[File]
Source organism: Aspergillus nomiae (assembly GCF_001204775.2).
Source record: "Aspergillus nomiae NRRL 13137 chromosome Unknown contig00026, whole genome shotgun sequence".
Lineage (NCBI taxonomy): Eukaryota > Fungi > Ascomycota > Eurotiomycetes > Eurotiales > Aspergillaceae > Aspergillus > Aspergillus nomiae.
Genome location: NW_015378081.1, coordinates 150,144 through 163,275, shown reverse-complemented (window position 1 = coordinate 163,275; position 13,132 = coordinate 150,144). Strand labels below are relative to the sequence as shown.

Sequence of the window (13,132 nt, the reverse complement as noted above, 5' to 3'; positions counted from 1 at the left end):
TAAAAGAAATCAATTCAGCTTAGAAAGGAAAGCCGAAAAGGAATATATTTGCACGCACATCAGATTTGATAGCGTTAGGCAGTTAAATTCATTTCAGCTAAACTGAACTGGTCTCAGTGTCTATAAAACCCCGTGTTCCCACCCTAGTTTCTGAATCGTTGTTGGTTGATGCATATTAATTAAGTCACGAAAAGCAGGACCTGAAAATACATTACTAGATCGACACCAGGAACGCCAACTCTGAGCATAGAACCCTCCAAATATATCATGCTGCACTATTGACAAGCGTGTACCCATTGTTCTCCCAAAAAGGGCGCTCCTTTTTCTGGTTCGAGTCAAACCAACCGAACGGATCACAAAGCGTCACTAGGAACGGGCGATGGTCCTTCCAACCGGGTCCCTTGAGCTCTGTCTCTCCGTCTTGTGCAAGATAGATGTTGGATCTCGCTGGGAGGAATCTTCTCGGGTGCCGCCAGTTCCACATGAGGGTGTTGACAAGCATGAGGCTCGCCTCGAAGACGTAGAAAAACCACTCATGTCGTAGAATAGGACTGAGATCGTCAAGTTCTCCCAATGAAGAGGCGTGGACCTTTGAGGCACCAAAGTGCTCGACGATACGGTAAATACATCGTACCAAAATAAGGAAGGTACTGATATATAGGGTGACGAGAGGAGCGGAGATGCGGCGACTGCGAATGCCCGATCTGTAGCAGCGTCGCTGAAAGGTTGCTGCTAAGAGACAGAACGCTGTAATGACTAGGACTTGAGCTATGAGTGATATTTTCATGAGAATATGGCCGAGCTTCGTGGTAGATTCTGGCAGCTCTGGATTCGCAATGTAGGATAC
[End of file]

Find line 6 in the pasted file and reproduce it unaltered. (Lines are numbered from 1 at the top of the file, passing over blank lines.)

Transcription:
TAAAAGAAATCAATTCAGCTTAGAAAGGAAAGCCGAAAAGGAATATATTTGCACGCACATCAGATTTGATAGCGTTAGGCAGTTAAATTCATTTCAGCTAAACTGAACTGGTCTCAGTGTCTATAAAACCCCGTGTTCCCACCCTAGTTTCTGAATCGTTGTTGGTTGATGCATATTAATTAAGTCACGAAAAGCAGGACCTGAAAATACATTACTAGATCGACACCAGGAACGCCAACTCTGAGCATAGAACCCTCCAAATATATCATGCTGCACTATTGACAAGCGTGTACCCATTGTTCTCCCAAAAAGGGCGCTCCTTTTTCTGGTTCGAGTCAAACCAACCGAACGGATCACAAAGCGTCACTAGGAACGGGCGATGGTCCTTCCAACCGGGTCCCTTGAGCTCTGTCTCTCCGTCTTGTGCAAGATAGATGTTGGATCTCGCTGGGAGGAATCTTCTCGGGTGCCGCCAGTTCCACATGAGGGTGTTGACAAGCATGAGGCTCGCCTCGAAGACGTAGAAAAACCACTCATGTCGTAGAATAGGACTGAGATCGTCAAGTTCTCCCAATGAAGAGGCGTGGACCTTTGAGGCACCAAAGTGCTCGACGATACGGTAAATACATCGTACCAAAATAAGGAAGGTACTGATATATAGGGTGACGAGAGGAGCGGAGATGCGGCGACTGCGAATGCCCGATCTGTAGCAGCGTCGCTGAAAGGTTGCTGCTAAGAGACAGAACGCTGTAATGACTAGGACTTGAGCTATGAGTGATATTTTCATGAGAATATGGCCGAGCTTCGTGGTAGATTCTGGCAGCTCTGGATTCGCAATGTAGGATAC